Are All Processed Foods Bad?

Are All Processed Foods Bad?
Are All Processed Foods Bad?

What is processed food?  Are all processed foods bad?  Can processed foods ever be healthy?  Where do we draw the line?  These are questions we ask ourselves every day.

Many people see processed foods as a bad thing but foods are neither good nor bad, black or white.  Like everything else in life, there are shades of gray.  And here’s the truth:  Everything we eat is processed.

The key is to educate ourselves on what processed foods we can introduce into a healthy diet and which ones we should stay away from.  It’s easier than you think.

First, let’s take a look at the different categories of processed foods.

Categories of Processed Foods

Categories of Processed Foods
Categories of Processed Foods

What we typically think of as unprocessed foods are actually “processed” in the regard that they are slightly altered from their natural state for the sake of consumer convenience and/or the purpose of preservation.  These include foods that are picked from the vine, cleaned, pasteurized, refrigerated, frozen and/or vacuum-sealed. Examples of this would be fresh or frozen whole produce, milk, fresh herbs and eggs.

Minimally processed foods have been manipulated in some way.  They have had inedible/unwanted parts removed, been pressed, dried, ground, cooked, milled and/or packaged. This category includes meat cut by a butcher, seafood, bagged salads, roasted nuts, grains, legumes, oils and whole-grain flours.

Foods can be further processed when they are modified from their original state to become something else.  This includes butter, sour cream, hummus, salt, sugar, pickled and fermented foods.

Now we move onto the next level of processed foods.  These are foods processed in a factory and come to us canned, jarred or otherwise packaged.  This is where we must begin to be vigilant.  

Highly Processed Food

Highly Processed Food
Highly Processed Food

Many highly processed foods appear to be healthy on the surface.  Let’s take these granola bars, for example.  The label shouts that it’s made with 100% WHOLE GRAINS!  No high fructose corn syrup! No artificial flavors!  No added color! 100 calories or less per serving!

But there’s a rude awakening when we look at the nutrition label.

Whole grains?  They may be whole but there certainly aren’t many of ‘em in there…1 gram (or less, depending on the flavor) of fiber per serving

No high fructose corn syrup?  That’s true, but each bar is chock-a-block full of other sugars:  Cane sugar, brown sugar, invert sugar, corn syrup and corn syrup solids.  At 7 grams per serving, that’s more than 25% of the recommended daily allowance for children.  As for the high fructose corn syrup argument?  Studies show that, although it’s metabolized differently from other sweeteners, all added sugars have the same metabolic effects on the body and can lead to the same health consequences.

But, it’s low in calories, right?  Unfortunately, the nutrition label shows that there is no notable nutrition being added to your diet when you eat this bar.  It’s empty calories.  It’s adding nothing to your body except calories and sugar.  (Yes, just like a candy bar). In my opinion, this is the most overlooked aspect of these highly processed foods.

When you swap out the granola bars for this homemade fruit nut granola, you’ll be gaining 3.5 grams of fiber, 4 grams of protein and a wide variety of vitamins and minerals per serving.  And while there is honey added to the mix, it’s partially offset by the fiber and protein content and the added nutrition found in this natural sweetener.

Can You Judge A Book By Its Cover?

Can You Judge A Book By Its Cover?
Can You Judge A Book By Its Cover?

So are there any highly processed foods that we can eat?  How can we know which ones to choose?  I’m here to tell you this:  You, without a doubt, CAN judge a book by its cover.

Any food that’s considered processed must have a nutrition label, which lists ingredients as well as calories, fat, added sugars, fiber and nutritional values. It takes less than a minute to decide if any particular item should be added to your shopping cart.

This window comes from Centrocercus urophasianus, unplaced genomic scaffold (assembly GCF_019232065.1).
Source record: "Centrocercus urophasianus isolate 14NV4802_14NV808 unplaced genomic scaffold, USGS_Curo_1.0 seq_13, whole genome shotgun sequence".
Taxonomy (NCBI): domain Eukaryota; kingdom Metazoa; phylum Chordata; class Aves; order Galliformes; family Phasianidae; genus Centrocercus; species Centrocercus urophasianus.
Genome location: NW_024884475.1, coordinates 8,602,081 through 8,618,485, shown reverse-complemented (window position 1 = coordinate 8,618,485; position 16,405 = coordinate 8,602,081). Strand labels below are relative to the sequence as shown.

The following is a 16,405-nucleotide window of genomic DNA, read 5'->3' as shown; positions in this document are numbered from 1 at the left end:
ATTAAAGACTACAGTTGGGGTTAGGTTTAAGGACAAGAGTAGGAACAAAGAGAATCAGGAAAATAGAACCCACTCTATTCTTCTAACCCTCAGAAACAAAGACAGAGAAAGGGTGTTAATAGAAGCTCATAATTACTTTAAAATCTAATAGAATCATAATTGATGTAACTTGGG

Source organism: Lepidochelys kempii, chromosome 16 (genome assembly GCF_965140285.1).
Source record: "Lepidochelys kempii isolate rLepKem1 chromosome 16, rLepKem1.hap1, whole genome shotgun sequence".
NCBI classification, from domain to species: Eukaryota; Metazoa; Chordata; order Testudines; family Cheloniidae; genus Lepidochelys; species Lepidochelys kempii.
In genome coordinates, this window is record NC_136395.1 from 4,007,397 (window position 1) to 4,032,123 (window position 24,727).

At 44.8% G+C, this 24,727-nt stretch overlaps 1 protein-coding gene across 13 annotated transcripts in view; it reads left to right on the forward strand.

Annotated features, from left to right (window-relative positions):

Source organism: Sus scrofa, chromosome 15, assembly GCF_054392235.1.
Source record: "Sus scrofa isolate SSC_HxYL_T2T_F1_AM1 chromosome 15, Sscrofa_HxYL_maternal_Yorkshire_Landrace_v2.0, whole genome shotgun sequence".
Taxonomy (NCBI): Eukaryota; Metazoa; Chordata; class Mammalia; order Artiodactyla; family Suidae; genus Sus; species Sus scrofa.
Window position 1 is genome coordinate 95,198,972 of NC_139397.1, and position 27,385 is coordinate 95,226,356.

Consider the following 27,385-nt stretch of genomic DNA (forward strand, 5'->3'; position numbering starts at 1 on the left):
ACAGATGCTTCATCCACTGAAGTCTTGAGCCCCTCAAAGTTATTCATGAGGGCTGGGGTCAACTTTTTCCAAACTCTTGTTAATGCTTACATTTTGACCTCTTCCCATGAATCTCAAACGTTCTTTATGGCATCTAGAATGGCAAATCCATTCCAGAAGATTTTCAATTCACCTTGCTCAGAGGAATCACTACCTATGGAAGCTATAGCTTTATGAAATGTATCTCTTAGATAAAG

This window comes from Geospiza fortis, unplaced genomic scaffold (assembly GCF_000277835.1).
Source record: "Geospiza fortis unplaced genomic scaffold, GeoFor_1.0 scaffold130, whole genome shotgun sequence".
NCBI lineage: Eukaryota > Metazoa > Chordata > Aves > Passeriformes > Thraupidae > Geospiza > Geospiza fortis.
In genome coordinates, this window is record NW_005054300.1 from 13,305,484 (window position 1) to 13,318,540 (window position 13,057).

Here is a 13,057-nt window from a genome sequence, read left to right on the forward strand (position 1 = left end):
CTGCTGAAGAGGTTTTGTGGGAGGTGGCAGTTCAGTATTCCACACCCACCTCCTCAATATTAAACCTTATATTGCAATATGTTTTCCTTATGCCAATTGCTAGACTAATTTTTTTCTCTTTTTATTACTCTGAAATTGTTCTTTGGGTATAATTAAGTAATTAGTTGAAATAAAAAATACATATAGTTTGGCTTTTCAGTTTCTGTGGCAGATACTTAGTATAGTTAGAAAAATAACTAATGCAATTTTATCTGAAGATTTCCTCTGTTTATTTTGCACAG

Take a look at the ingredients.  Everything you see there should be something that you can find in your own kitchen. If there are any ingredients you can’t pronounce, don’t know what it is or wouldn’t be able to buy it on the grocery store shelf, put that package right back and move on.

You should also keep in mind that less is more.  Look for items with only a few simple ingredients.  Just like you would make it at home.

Now look at the nutrition section and ask yourself these questions.  How many servings are in this container?  How many servings would you eat in one sitting?  How much sodium, fat and sugar would you be ingesting in that one sitting?  Is there any protein, fiber, vitamins or minerals that would nourish your body?

For more information on understanding this information, check out this article from the FDA.

How To Make Good Choices

How To Make Good Choices
How To Make Good Choices

Shelf-stable grocery items do have a valid place in every kitchen.  Things like canned tuna, canned or dried fruits/vegetables and legumes remain edible for a long time, much longer than fresh.  They also retain the same level of nutrition for their entire shelf life.

Dry pasta, whole grain flours, granulated sugar and rolled oats are convenient to use and have a long shelf life.  Nuts, nut butter and dried meats need no preparation and can be eaten directly from the container.

Having said that, we cannot assume that all these products are created equal.  In general, most “flavored” items such as honey roasted nuts and tuna packets have added sugar and/or sodium.  So do many nut butters.

Do you know that a single serving size container of many flavored yogurts can contain (or even exceed) your RDA of sugar?  Just as delicious (and much healthier) is unflavored yogurt with a few drops of honey and vanilla and/or fresh fruit.

I hate to be a nag but I’m going to say it again and ask you to take a few seconds to read those nutrition facts.  I guarantee you’ll be surprised at what you see from one brand to the next! 

It’s All About The Balance

It’s All About The Balance
It’s All About The Balance

You may wonder why I’m telling you this.  I’m the one who’s always preaching about cooking fresh, whole foods, thinking ahead, saving leftovers, yada, yada, yada.

Right?

Because cooking from scratch is not always in the cards.  I get busy, I get tired, my plans change. Sometimes I’m just too lazy to cook.  Sometimes I want a shortcut and that’s ok.

It’s all about the balance in life so go ahead and make things easier by picking up a few cans or boxes.  Just don’t forget to read those labels!